edition sold out – all 4,000 copies – ,she set to
work to make the next edition more accurate.
In 1962 she slept in the National Herbarium
of Victoria for a fortnight, bunking down in a
sleeping bag on Mueller’s couch. Jim Willis
happened to be acting Director of the Botanic
Gardens at the time and was happy to look the
other way. It’s hard to fathom but the publishers
of the second edition again failed to include
her edits. Only with the third edition, in 1967
(and the one I have on my shelves), did the text
reflect her intent.
Galbraith later wrote A Field Guide to the Wild
Flowers of South-east Australia. This volume
wasn’t as well received as Wildflowers of
Victoria but it again featured her trademark
pithy descriptions and simple keys. Galbraith
was not afraid to simply list the key
distinguishing characters when that was more
useful than a formal key. Good on her.
In the end Galbraith travelled further afield
than Melbourne, to Queensland, Western
Australia and eventually to London. In Albany
to celebrate 50 years since ANZACs departed
for Gallipoli, she noted that ‘there were
enough white spider orchids [picked from the
wild] to fill a bucket’, something she wasn’t
happy about. I’ve heard similar stories about
bunches of wildflowers collected from East
Gippsland back in the day. Galbraith changed
her approach and advice to wildflower picking
as it became clear it threatened the existence of
As the twentieth century advanced, there
was the inevitable loss of bushland around
‘Dunedin’, mostly due to forest clearing for
paper and coal mining. Galbraith became the
Gippsland representative for the Native Plants
Preservation Society and attended the formation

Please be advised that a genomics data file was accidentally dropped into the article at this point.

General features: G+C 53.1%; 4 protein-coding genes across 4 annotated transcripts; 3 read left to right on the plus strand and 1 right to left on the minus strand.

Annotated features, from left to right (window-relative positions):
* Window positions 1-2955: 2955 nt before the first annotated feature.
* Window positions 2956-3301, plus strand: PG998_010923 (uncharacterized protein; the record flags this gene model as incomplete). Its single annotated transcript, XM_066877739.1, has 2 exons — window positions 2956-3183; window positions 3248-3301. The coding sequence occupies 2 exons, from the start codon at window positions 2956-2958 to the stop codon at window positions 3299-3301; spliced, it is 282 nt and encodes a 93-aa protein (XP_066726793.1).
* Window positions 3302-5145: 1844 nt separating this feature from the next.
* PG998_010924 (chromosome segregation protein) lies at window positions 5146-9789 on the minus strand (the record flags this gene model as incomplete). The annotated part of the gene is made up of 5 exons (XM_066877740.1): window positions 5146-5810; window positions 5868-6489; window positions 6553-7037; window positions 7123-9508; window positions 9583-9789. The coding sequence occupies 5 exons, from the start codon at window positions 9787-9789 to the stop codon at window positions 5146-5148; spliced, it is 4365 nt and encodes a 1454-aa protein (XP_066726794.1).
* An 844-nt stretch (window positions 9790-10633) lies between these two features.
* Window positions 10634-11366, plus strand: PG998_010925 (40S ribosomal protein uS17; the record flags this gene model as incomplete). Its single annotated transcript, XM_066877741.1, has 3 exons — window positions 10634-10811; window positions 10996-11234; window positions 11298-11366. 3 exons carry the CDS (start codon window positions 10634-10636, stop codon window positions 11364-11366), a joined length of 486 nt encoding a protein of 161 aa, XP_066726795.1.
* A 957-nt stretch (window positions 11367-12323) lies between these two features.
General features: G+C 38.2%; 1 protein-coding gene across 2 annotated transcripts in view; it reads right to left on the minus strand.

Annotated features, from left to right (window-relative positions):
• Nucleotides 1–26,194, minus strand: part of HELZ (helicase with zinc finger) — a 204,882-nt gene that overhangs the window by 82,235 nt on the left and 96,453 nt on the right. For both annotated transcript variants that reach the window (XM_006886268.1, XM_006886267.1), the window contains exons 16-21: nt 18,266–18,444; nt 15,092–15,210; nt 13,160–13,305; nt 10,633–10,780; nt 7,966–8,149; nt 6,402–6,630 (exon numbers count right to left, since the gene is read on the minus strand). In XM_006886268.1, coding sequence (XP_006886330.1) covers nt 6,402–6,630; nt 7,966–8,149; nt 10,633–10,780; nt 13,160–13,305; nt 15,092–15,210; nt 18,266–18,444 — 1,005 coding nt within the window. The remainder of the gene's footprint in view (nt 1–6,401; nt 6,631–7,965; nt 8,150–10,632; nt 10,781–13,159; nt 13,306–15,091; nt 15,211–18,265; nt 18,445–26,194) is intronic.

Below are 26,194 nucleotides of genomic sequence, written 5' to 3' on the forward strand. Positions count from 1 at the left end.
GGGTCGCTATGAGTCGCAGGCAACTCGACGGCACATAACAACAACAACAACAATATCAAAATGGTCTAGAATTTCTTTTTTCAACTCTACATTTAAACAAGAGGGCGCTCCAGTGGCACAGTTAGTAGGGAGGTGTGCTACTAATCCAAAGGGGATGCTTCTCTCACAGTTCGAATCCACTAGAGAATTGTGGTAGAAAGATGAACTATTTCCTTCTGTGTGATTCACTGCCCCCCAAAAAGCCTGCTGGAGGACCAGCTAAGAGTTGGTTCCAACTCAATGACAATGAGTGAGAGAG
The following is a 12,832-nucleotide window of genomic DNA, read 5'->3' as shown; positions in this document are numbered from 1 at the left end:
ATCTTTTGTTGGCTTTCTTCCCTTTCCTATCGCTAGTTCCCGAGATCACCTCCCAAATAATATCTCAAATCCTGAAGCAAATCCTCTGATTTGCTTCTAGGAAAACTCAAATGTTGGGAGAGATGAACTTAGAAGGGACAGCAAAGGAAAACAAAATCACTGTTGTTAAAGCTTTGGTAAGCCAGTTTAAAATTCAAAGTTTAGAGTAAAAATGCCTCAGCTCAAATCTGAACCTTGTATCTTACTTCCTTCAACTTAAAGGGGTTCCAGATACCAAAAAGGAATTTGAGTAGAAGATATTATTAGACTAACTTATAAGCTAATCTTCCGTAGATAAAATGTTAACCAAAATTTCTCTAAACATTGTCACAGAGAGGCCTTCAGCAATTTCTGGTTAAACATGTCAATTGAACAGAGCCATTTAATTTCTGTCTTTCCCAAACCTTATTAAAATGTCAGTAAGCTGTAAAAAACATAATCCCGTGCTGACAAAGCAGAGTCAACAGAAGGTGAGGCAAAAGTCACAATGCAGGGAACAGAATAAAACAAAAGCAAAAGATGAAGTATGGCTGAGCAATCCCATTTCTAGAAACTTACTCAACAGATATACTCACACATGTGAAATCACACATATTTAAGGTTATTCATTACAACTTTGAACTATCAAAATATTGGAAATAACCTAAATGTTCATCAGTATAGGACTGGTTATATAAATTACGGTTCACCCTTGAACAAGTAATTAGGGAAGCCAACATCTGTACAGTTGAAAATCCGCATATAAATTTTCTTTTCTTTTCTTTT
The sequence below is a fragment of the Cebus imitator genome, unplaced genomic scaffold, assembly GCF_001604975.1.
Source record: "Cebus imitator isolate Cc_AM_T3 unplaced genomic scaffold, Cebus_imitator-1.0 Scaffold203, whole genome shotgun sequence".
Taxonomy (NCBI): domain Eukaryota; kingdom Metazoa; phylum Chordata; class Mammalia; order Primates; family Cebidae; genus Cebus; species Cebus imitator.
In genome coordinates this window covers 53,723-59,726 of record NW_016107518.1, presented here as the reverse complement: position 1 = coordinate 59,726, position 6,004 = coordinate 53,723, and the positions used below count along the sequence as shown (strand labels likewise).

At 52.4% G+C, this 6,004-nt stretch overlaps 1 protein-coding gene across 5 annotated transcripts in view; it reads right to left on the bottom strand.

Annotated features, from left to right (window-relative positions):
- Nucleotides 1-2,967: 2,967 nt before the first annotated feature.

meeting of the Latrobe Valley Field Naturalist
Club, both of whom fought, with Galbraith’s
help, to preserve precious bushland remnants.
In her final years she sent submissions to the
Land Conservation Council, helping to shape
planning decisions in her neighbourhood and
beyond. Fletcher adds that her conservation
efforts were in part a response to her faith: don’t
destroy what God created Galbraith wrote. She
was not anti-development but an advocate for
what she called ‘balanced development’.
Jean Galbraith attracted many friends and fans,
and in time she became a mentor to others.
Leon Costermans said he was inspired by her
series on wattles in the Victorian Naturalist to
write his influential plant guides. Edna Walling
became a friend and advocate for her book on
Victorian plants and in the 1960s the two of
them worked on a book that was unfortunately
I have to confess I knew next to nothing of Jean
Galbraith’s life before I read this biography. I
should have but I didn’t. I now feel privileged to
have shared her life through Fletcher’s writing
and to have discovered the remarkable person
behind a book on my bookshelf. It got me
thinking about how difficult it must have been
to be a woman at that time (and still). Not in
this case professional recognition or acceptance
(that was forthcoming from all) but finding
the time and resources to do creative work.
To say Jean Galbraith lived a simple life is an
understatement. Writing and the family farm
were pretty much her only source of income:
she notes that when she was finally eligible for
the aged pension it gave her a rise in salary. Galbraith was said to throw nothing out. She
recycled all paper and cardboard, and always
made her own Christmas cards, embossed with
For much of her life she cared for other
members of her family, and for the frequent
visitors to her home. Explaining to a friend why
she couldn’t enjoy the garden on a ‘gloriously
sunny day’, she said, ‘by ten o’clock I had
finished my housework and made the butter
and set the milk, so I sat down to write’. Only
later in the day, while out gathering kindle to
start the fire, was she was able to enjoy a little
of that day’s sunshine. This delightful book
tells of a wonderful woman, and her bread and
Notes: This review first appeared in Australian Systematic Botany Society Newsletter 166: 37-40 (March 2016) Publication details: Jean Galbraith: writer in a valley By Meredith Fletcher Monash University Publishing, Clayton, 2015 292 pp. ISBN: 978-1-922235-39-8. AU$39.95 (paperback) http://www.publishing.monash.edu.au/ books/jg-9781922235398.html Also available as an e-book ISBN: 978- 1-922235-40-4